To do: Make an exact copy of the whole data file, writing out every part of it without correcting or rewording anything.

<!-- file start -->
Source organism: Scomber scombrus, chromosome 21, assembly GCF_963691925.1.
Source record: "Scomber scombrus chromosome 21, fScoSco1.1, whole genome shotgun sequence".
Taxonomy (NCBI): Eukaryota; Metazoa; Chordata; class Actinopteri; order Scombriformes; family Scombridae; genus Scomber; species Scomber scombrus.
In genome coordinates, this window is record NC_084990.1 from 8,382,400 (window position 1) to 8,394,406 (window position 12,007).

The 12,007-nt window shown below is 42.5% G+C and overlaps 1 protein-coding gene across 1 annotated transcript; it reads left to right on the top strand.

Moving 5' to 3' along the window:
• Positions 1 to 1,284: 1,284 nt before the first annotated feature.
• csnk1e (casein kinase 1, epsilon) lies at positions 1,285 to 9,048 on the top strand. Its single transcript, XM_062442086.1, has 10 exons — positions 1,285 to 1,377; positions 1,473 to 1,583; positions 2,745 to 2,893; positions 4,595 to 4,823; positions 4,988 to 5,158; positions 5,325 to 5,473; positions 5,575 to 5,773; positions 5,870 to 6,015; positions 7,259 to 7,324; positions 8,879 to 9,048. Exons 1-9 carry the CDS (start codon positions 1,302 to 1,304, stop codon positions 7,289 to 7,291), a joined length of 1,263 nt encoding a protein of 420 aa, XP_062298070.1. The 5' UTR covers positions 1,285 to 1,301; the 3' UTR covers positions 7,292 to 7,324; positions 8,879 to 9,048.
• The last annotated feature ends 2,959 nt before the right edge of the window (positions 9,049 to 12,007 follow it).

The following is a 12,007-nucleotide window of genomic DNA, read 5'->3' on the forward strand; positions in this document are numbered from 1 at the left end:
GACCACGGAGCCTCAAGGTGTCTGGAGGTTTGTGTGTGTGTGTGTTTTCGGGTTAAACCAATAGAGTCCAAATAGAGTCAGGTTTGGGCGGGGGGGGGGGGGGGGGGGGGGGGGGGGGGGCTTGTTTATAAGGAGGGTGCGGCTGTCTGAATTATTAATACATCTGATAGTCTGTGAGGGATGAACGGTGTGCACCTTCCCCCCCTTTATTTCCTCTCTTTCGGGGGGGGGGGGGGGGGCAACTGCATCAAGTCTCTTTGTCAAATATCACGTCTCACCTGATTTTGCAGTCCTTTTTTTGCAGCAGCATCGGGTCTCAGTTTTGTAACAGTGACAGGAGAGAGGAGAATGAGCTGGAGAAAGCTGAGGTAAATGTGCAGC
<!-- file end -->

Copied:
Source organism: Scomber scombrus, chromosome 21, assembly GCF_963691925.1.
Source record: "Scomber scombrus chromosome 21, fScoSco1.1, whole genome shotgun sequence".
Taxonomy (NCBI): Eukaryota; Metazoa; Chordata; class Actinopteri; order Scombriformes; family Scombridae; genus Scomber; species Scomber scombrus.
In genome coordinates, this window is record NC_084990.1 from 8,382,400 (window position 1) to 8,394,406 (window position 12,007).

The 12,007-nt window shown below is 42.5% G+C and overlaps 1 protein-coding gene across 1 annotated transcript; it reads left to right on the top strand.

Moving 5' to 3' along the window:
• Positions 1 to 1,284: 1,284 nt before the first annotated feature.
• csnk1e (casein kinase 1, epsilon) lies at positions 1,285 to 9,048 on the top strand. Its single transcript, XM_062442086.1, has 10 exons — positions 1,285 to 1,377; positions 1,473 to 1,583; positions 2,745 to 2,893; positions 4,595 to 4,823; positions 4,988 to 5,158; positions 5,325 to 5,473; positions 5,575 to 5,773; positions 5,870 to 6,015; positions 7,259 to 7,324; positions 8,879 to 9,048. Exons 1-9 carry the CDS (start codon positions 1,302 to 1,304, stop codon positions 7,289 to 7,291), a joined length of 1,263 nt encoding a protein of 420 aa, XP_062298070.1. The 5' UTR covers positions 1,285 to 1,301; the 3' UTR covers positions 7,292 to 7,324; positions 8,879 to 9,048.
• The last annotated feature ends 2,959 nt before the right edge of the window (positions 9,049 to 12,007 follow it).

The following is a 12,007-nucleotide window of genomic DNA, read 5'->3' on the forward strand; positions in this document are numbered from 1 at the left end:
GACCACGGAGCCTCAAGGTGTCTGGAGGTTTGTGTGTGTGTGTGTTTTCGGGTTAAACCAATAGAGTCCAAATAGAGTCAGGTTTGGGCGGGGGGGGGGGGGGGGGGGGGGGGGGGGGGGCTTGTTTATAAGGAGGGTGCGGCTGTCTGAATTATTAATACATCTGATAGTCTGTGAGGGATGAACGGTGTGCACCTTCCCCCCCTTTATTTCCTCTCTTTCGGGGGGGGGGGGGGGGGCAACTGCATCAAGTCTCTTTGTCAAATATCACGTCTCACCTGATTTTGCAGTCCTTTTTTTGCAGCAGCATCGGGTCTCAGTTTTGTAACAGTGACAGGAGAGAGGAGAATGAGCTGGAGAAAGCTGAGGTAAATGTGCAGC